We do have a very comprehensive digital roadmap across all parts of our business which is focussed on delivering exceptional guest and member experiences, as well as improving the ease with which our teams perform their roles across the airline.


Q: What channels are you using to engaging younger generations with your brand?

 The Virgin brand is known the world over as a fun, irreverent and values based brand that isn’t too stuffy or corporate.  As a consequence, we have a brand that really resonates with younger generations as well as older generations who value innovation and values based brands.

There is an enormous amount of goodwill in the Virgin brand and we have a lot of fun on our social channels just being ourselves and showcasing what we stand for.

We estimate under 30s make up about 20 per cent of our guests, so using channels to effectively engage with this audience is incredibly important. In 2021, we became the first Australian airline to join TikTok, which has 70 per cent of users estimated to be from Generation Alpha (aged under 12) and Generation Z (12 to 26 years old).

When we launched our account, it was all about reaching new audiences and since then we’ve clocked up more than 5.2 million organic views. All our social channels help us reach a broader demographic than through our traditional marketing efforts. In addition to TikTok, we actively engage on Instagram, Twitter, Facebook and LinkedIn.

We turned 22 last year, which is young in the commercial aviation landscape. But we’re not afraid of that. Our brand and our tone of voice is playful, energetic and straight up, and being comfortable reflecting this in our content and our campaigns is what sets us apart from the rest.


Q: Have you got the infrastructure in place to meet the net zero by 2050 target?

A: We committed to a target of Net Zero Emissions by 2050 in November 2021 and we continue to actively build out our wider sustainability strategy. This includes modernising our fleet, continuing to achieve operational efficiencies, working to further reduce all ground emissions, waste management, carbon offsetting programs, and the use of alternative fuels.  We were the first airline in Australia to test Sustainable Aviation Fuel (SAF) in the supply chain.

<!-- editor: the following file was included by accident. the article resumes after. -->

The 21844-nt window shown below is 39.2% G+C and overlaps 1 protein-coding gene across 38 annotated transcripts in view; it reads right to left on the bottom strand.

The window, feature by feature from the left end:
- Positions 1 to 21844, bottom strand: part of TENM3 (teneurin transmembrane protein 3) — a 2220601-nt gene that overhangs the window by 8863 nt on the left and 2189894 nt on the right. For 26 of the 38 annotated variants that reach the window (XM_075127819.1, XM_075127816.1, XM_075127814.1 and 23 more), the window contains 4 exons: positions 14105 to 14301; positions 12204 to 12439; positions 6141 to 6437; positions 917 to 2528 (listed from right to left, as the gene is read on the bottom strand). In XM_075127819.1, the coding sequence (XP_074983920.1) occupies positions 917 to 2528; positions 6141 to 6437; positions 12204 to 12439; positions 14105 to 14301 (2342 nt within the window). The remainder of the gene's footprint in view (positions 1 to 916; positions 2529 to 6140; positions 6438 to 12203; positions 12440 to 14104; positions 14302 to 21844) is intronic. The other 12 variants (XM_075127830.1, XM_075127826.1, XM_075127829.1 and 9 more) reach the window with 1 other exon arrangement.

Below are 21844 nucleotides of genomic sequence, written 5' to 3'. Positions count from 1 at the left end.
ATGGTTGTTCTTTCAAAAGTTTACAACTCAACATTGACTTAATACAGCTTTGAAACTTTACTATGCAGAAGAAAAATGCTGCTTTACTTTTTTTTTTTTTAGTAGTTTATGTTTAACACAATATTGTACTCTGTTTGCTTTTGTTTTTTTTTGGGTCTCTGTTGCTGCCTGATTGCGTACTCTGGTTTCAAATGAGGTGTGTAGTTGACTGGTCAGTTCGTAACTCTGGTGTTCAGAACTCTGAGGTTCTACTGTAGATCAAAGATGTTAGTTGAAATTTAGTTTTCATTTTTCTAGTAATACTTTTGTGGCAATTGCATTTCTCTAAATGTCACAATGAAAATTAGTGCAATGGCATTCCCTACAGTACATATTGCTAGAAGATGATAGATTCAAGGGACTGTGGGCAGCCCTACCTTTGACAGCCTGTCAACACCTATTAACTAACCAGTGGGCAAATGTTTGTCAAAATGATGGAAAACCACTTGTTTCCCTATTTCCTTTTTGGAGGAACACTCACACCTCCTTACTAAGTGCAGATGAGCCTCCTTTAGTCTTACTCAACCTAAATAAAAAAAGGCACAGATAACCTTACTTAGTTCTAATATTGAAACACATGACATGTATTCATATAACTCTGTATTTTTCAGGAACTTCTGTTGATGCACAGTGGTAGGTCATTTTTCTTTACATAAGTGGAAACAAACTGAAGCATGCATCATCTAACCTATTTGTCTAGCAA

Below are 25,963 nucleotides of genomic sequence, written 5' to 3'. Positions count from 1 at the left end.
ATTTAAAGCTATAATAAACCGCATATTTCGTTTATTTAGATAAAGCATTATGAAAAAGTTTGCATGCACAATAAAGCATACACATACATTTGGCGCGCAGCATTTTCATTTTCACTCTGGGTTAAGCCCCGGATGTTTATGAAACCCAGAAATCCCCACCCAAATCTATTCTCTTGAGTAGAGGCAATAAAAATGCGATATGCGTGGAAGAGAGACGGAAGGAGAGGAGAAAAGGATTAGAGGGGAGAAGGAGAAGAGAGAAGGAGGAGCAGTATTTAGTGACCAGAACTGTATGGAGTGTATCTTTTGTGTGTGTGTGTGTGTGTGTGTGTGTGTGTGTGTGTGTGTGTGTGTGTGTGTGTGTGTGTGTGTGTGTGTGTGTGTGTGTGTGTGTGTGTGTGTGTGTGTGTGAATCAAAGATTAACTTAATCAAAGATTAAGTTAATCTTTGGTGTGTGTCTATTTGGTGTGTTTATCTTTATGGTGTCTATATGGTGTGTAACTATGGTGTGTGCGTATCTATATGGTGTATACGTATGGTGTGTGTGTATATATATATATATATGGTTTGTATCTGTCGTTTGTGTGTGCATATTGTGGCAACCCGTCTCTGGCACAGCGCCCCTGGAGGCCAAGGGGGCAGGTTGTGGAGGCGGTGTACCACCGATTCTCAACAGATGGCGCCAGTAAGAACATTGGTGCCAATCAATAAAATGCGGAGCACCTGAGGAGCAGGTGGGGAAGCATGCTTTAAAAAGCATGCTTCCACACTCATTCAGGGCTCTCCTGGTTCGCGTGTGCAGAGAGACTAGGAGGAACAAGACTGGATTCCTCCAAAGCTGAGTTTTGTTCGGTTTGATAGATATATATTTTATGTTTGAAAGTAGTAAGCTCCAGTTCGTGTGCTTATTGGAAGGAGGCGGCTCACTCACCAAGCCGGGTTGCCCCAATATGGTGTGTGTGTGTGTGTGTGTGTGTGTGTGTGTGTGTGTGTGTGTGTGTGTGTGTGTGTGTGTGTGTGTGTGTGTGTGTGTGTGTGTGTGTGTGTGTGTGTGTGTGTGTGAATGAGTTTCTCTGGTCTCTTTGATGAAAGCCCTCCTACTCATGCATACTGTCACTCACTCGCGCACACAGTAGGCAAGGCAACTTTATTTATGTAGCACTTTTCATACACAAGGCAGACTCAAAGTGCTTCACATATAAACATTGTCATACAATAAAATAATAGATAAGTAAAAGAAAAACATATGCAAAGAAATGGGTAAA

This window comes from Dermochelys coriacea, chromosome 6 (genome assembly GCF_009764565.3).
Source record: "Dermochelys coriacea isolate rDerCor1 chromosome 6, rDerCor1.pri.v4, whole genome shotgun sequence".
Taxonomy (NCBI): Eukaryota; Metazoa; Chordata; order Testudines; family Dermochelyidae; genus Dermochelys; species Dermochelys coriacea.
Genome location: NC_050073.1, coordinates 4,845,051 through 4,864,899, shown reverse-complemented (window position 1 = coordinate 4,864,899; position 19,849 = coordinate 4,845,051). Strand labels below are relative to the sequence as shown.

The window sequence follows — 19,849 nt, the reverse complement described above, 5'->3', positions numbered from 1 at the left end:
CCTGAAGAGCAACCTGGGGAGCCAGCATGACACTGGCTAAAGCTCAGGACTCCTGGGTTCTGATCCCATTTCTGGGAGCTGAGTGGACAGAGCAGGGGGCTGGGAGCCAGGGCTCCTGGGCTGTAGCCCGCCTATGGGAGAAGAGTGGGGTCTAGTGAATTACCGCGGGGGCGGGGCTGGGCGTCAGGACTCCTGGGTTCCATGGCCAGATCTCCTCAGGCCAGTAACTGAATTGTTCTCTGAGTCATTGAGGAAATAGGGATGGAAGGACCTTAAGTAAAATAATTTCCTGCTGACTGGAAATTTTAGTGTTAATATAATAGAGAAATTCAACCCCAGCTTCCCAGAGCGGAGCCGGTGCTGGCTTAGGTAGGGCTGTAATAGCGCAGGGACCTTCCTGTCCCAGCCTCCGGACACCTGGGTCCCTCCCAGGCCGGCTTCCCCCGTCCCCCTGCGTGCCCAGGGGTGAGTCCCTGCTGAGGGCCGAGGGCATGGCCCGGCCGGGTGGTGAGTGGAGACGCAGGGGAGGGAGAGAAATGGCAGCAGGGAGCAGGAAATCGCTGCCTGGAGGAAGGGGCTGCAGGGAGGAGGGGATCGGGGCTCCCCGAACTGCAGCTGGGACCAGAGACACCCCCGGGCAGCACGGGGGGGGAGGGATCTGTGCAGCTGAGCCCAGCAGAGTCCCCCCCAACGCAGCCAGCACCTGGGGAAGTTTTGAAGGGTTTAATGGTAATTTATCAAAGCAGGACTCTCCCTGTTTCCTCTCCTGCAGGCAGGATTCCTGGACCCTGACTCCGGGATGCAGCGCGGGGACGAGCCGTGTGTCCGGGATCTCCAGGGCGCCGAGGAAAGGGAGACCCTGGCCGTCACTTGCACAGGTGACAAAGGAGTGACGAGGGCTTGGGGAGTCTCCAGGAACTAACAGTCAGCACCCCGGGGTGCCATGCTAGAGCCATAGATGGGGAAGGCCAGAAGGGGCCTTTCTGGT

In August 2022, we announced four new Boeing 737-8 aircraft would join our fleet in 2023, in addition to the four 737-8s announced in April 2022. These aircraft will reduce emissions by 15 per cent per flight (when compared with our current 737NG aircraft) and play an important role in our journey toward Net Zero. Ultimately, we’re realistic about the challenges associated with reaching this target and our focus for the road ahead is the elements of our emissions profile within our control, and remaining practical and innovative in our approach.


Jayne Hrdlicka will be giving a keynote interview at Aviation Festival Asia 28 February – 1 March 2023. This will explore ‘Recovering from bankruptcy and a pandemic at the same time – the VA story.’ Also the two day festival, Jayne will sit on a keynote CEO panel answering, ‘What is the future of the Asian aviation industry as we come out of the pandemic and how will further digital technology adoption, sustainability, collaboration and new business models help shape the outlook for 2023 and beyond?’ To hear Jayne and other key industry players delve into these topics and more, book your ticket here.


Article by Jess Brownlow